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I bet that the advice you heard first regarding starting solid foods was “no salt, no sugar, no honey before one”.
I believe there should be more than that. How about “no added salt, no (refined) sugar, no fried stuff, no baby cereal”?
Food is just food, right? How hard can it be?
Well, it is hard, cause you need to provide baby all kinds of textures, flavours and sizes, in order to lay the foundation of a healthy and nutritious lifestyle when she grows up. You want your kid to eat her veggies, right?
Reading about food and types of food, I want to share with you my findings.
Various organisations around the world classify food in 4 up to 5 main groups.
1. Meat and meat alternatives
Besides lean mean, poultry and sea food, this group also contains food like beans, lentils, chickpeas, nuts, seeds, tofu and eggs. What do they all have in common?
Iron. That’s why I believe it’s the most important group of them all. Further proof of this you can find in this post.
2. Fruit and vegetables
They can be fresh, frozen or canned. Recommendations are to have them steamed, baked or stir-fried, because deep fried usually means too much oil is involved and we all know fried stuff isn’t good for adults either.
Also, no more than 150 ml of juice per day is recommended. I find this article to be quite relevant in this respect.
- Why is iron important in baby’s diet
- 6 healthy alternatives to baby cereal
- How to teach baby to drink from a cup
3. Dairy and alternatives
Good ol’ milk and cheese group also contains soy drinks and yogurt.
The cheese trap is giving your baby one high in salt content. I go for mozzarella which has 0,4 g of salt per 100 g (make sure salt is not mentioned in the ingredients list).
Also, go for yogurt/milk which is high in fat, so none of the semi-skimmed/skimmed, low fat or no fat alternatives. I go for Greek yogurt all the time.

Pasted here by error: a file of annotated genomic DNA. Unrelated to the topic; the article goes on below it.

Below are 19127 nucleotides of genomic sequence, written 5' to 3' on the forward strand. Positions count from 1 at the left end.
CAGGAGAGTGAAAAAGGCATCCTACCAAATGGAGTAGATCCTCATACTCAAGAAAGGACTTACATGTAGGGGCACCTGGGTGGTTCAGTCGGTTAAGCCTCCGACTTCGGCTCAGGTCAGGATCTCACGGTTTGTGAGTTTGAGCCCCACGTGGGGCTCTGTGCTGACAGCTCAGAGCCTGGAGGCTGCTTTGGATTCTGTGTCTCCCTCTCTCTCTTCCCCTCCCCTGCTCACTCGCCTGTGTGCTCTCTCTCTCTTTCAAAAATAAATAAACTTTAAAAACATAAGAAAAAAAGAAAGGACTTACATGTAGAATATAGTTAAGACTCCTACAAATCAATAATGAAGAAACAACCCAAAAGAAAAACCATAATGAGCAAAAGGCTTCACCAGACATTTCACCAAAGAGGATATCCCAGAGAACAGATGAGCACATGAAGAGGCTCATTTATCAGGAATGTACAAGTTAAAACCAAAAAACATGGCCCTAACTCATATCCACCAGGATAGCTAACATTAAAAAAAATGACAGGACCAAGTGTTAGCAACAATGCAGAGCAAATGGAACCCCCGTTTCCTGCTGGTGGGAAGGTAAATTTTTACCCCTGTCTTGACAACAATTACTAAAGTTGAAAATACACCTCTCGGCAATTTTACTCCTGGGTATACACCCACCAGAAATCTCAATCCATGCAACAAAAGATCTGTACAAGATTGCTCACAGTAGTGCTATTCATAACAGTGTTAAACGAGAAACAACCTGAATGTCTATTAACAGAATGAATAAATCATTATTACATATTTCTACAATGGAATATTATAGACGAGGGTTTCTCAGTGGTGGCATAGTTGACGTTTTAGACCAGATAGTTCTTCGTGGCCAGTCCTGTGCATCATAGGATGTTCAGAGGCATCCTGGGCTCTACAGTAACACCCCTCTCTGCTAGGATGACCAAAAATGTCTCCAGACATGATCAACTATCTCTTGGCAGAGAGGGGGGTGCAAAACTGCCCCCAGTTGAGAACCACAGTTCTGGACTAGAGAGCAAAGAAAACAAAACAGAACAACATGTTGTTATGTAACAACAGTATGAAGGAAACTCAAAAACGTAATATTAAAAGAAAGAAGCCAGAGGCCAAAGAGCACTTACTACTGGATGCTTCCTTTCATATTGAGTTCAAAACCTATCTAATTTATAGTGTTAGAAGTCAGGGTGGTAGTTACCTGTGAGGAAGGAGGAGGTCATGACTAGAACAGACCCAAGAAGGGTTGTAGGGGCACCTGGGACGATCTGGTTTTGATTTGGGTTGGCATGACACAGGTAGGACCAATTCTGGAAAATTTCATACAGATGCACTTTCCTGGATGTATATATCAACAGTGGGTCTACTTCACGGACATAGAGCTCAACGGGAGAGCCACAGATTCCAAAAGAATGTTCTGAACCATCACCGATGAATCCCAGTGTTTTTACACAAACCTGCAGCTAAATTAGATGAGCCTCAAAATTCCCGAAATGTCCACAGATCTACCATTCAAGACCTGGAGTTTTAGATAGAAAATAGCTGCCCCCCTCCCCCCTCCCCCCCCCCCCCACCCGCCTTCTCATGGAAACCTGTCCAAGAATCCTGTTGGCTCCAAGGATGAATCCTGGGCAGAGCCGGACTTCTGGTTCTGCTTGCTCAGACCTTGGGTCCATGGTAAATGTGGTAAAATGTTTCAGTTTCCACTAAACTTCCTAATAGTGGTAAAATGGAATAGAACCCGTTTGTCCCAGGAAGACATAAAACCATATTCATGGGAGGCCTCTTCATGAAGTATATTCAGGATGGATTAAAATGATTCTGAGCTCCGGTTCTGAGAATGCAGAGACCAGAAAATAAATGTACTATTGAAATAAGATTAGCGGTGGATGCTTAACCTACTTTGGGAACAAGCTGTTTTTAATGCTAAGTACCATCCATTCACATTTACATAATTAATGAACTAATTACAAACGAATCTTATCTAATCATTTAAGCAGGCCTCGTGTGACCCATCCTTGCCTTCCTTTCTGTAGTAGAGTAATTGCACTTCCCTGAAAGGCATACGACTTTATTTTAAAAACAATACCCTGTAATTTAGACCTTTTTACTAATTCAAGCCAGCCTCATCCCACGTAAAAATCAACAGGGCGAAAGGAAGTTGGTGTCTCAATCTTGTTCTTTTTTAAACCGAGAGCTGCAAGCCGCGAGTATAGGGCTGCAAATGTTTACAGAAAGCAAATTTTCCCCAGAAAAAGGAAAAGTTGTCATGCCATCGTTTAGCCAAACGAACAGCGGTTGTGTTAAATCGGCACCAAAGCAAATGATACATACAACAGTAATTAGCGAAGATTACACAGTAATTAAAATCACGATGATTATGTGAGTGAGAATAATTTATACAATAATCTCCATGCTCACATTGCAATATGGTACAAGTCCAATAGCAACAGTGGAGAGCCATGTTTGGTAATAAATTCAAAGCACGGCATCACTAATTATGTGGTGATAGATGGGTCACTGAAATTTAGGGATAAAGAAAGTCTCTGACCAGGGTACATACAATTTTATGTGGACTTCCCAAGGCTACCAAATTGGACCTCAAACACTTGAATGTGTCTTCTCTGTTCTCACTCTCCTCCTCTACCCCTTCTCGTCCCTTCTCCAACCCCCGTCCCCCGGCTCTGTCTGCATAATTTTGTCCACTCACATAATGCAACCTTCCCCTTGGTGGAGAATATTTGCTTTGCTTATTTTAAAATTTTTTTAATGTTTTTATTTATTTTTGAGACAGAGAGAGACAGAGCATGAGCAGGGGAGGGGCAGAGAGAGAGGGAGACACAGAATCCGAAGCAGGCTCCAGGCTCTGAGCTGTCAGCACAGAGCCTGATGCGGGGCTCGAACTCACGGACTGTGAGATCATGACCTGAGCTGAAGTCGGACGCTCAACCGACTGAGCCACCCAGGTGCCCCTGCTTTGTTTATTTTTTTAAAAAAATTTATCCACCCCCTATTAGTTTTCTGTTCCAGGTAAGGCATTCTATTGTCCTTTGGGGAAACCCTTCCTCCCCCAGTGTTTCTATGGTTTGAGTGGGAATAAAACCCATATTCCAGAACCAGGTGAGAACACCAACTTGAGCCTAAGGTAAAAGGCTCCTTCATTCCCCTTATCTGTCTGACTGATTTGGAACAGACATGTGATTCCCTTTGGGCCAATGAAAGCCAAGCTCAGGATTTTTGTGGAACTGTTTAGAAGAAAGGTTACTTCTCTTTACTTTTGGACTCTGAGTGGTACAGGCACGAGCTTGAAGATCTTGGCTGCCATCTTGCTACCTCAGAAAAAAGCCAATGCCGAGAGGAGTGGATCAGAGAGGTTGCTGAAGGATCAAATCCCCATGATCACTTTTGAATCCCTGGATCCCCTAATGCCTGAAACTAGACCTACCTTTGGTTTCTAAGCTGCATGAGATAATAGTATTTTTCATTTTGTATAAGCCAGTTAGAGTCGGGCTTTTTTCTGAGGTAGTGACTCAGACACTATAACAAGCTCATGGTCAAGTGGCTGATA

This is such a big group and a shame that people only think about baby cereal, bread, pasta or rice.
The group also contains potatoes, porridge, polenta, cous-cous and pseudocereals like quinoa.
And there’s this small group that is sometimes left out entirely, that of oils and spreads.
This includes butter, margarine, lard and oil. Foods in this group should only be consumed in small amounts.
OK, but how much?
The UK has this cool recommendation of ‘5 a day’ for fruits and veggies, as well as a colour coded system for food packaging, so that you know at a glance how much salt, fat and sugar content you can expect from what you buy.
I couldn’t find exact servings for under 1 year olds. I assume it’s because, until one, children do not eat much and “food is for fun”, like I heard somewhere. However, that doesn’t mean you shouldn’t offer a variety of foods, from all groups.
If you are doing baby led weaning, think about what you eat that you can give to baby. You usually eat a main dish with a side and salad, maybe? That could be 4 groups right there! And your snacks, usually a fruit, a yogurt, something simple, right? Then offer that to your little one: one, maybe two groups covered, let’s say.
The bottom line is: variety, variety, variety.
You can find some guides regarding food portions here, here and here. I find that Canada and the UK have the most elaborate guides when it comes to nutrition. Not to be a hater or anything, but this video makes you think about the American approach…
How about you? Have you given your little one various types of foods to try? Have you varied texture, size and colour to let your baby experiment? Let me know in the comments below.
Also sharing is caring, even more so for us busy moms. So feel free to spread the word! Happy weaning!